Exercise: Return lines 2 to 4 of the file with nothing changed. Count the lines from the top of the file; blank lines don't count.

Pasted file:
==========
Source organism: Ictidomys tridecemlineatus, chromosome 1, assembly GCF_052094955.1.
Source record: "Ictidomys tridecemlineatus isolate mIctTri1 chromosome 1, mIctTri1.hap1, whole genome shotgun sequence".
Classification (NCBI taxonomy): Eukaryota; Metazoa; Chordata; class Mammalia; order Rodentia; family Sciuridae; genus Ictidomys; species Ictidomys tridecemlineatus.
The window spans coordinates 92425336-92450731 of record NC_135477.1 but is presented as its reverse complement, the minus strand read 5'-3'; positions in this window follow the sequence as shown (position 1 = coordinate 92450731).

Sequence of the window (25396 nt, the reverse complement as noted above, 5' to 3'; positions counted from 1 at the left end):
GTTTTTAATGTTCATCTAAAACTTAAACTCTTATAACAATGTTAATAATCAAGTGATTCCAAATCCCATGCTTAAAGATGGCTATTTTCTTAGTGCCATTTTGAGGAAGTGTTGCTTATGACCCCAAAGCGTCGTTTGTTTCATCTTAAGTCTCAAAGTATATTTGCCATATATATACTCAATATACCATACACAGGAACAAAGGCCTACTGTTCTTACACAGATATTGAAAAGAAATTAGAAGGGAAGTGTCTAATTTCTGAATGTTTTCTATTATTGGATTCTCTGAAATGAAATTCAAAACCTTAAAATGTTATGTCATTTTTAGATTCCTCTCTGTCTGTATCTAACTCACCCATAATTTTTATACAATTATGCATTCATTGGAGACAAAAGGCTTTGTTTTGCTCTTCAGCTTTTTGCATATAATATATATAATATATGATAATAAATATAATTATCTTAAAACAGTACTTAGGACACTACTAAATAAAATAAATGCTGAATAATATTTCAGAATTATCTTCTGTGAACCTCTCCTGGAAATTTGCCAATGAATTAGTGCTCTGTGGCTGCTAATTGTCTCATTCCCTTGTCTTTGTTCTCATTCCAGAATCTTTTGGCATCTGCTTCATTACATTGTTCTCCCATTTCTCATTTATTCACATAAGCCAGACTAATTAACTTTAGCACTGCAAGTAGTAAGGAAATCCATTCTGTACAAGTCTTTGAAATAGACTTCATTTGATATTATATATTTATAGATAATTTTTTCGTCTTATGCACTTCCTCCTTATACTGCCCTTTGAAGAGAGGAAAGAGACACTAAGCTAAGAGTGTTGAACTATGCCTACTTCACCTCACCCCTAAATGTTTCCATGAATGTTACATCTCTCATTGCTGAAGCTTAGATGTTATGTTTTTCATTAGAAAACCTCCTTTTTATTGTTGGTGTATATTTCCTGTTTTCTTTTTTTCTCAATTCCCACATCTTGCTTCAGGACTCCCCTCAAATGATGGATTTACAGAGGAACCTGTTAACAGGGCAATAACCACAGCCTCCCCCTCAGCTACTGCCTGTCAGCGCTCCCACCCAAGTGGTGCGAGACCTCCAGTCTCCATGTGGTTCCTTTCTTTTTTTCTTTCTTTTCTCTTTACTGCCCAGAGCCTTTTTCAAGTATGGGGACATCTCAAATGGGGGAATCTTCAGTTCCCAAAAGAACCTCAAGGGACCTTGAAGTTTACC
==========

Source record: "Ictidomys tridecemlineatus isolate mIctTri1 chromosome 1, mIctTri1.hap1, whole genome shotgun sequence".
Classification (NCBI taxonomy): Eukaryota; Metazoa; Chordata; class Mammalia; order Rodentia; family Sciuridae; genus Ictidomys; species Ictidomys tridecemlineatus.
The window spans coordinates 92425336-92450731 of record NC_135477.1 but is presented as its reverse complement, the minus strand read 5'-3'; positions in this window follow the sequence as shown (position 1 = coordinate 92450731).